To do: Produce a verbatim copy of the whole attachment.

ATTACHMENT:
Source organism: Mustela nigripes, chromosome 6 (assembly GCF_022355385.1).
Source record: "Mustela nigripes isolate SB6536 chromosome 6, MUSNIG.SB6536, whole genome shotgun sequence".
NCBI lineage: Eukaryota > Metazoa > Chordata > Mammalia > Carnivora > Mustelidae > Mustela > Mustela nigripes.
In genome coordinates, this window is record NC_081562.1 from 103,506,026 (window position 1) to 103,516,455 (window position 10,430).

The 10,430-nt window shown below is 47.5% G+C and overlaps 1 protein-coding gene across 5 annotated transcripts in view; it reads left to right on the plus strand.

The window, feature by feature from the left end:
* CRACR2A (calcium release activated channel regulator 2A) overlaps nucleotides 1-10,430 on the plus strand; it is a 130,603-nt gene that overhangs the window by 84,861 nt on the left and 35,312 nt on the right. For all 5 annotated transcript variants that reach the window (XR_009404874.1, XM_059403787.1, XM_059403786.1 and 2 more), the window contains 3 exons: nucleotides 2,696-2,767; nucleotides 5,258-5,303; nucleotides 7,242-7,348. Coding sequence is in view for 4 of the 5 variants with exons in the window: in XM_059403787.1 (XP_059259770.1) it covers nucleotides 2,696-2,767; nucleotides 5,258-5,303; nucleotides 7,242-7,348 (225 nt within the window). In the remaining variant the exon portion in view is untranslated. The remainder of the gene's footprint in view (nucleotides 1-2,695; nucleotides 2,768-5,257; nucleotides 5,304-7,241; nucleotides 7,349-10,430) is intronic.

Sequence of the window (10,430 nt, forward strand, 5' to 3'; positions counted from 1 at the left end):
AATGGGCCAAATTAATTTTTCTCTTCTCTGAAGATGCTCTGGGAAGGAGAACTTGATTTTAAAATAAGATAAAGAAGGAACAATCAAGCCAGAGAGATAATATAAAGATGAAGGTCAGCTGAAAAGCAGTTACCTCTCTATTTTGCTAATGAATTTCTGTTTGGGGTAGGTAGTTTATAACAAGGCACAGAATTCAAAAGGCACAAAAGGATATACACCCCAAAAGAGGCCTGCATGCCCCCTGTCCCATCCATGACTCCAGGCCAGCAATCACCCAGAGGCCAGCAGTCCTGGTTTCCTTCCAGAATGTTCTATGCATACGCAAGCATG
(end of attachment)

Source organism: Mustela nigripes, chromosome 6 (assembly GCF_022355385.1).
Source record: "Mustela nigripes isolate SB6536 chromosome 6, MUSNIG.SB6536, whole genome shotgun sequence".
NCBI lineage: Eukaryota > Metazoa > Chordata > Mammalia > Carnivora > Mustelidae > Mustela > Mustela nigripes.
In genome coordinates, this window is record NC_081562.1 from 103,506,026 (window position 1) to 103,516,455 (window position 10,430).

The 10,430-nt window shown below is 47.5% G+C and overlaps 1 protein-coding gene across 5 annotated transcripts in view; it reads left to right on the plus strand.

The window, feature by feature from the left end:
* CRACR2A (calcium release activated channel regulator 2A) overlaps nucleotides 1-10,430 on the plus strand; it is a 130,603-nt gene that overhangs the window by 84,861 nt on the left and 35,312 nt on the right. For all 5 annotated transcript variants that reach the window (XR_009404874.1, XM_059403787.1, XM_059403786.1 and 2 more), the window contains 3 exons: nucleotides 2,696-2,767; nucleotides 5,258-5,303; nucleotides 7,242-7,348. Coding sequence is in view for 4 of the 5 variants with exons in the window: in XM_059403787.1 (XP_059259770.1) it covers nucleotides 2,696-2,767; nucleotides 5,258-5,303; nucleotides 7,242-7,348 (225 nt within the window). In the remaining variant the exon portion in view is untranslated. The remainder of the gene's footprint in view (nucleotides 1-2,695; nucleotides 2,768-5,257; nucleotides 5,304-7,241; nucleotides 7,349-10,430) is intronic.

Sequence of the window (10,430 nt, forward strand, 5' to 3'; positions counted from 1 at the left end):
AATGGGCCAAATTAATTTTTCTCTTCTCTGAAGATGCTCTGGGAAGGAGAACTTGATTTTAAAATAAGATAAAGAAGGAACAATCAAGCCAGAGAGATAATATAAAGATGAAGGTCAGCTGAAAAGCAGTTACCTCTCTATTTTGCTAATGAATTTCTGTTTGGGGTAGGTAGTTTATAACAAGGCACAGAATTCAAAAGGCACAAAAGGATATACACCCCAAAAGAGGCCTGCATGCCCCCTGTCCCATCCATGACTCCAGGCCAGCAATCACCCAGAGGCCAGCAGTCCTGGTTTCCTTCCAGAATGTTCTATGCATACGCAAGCATG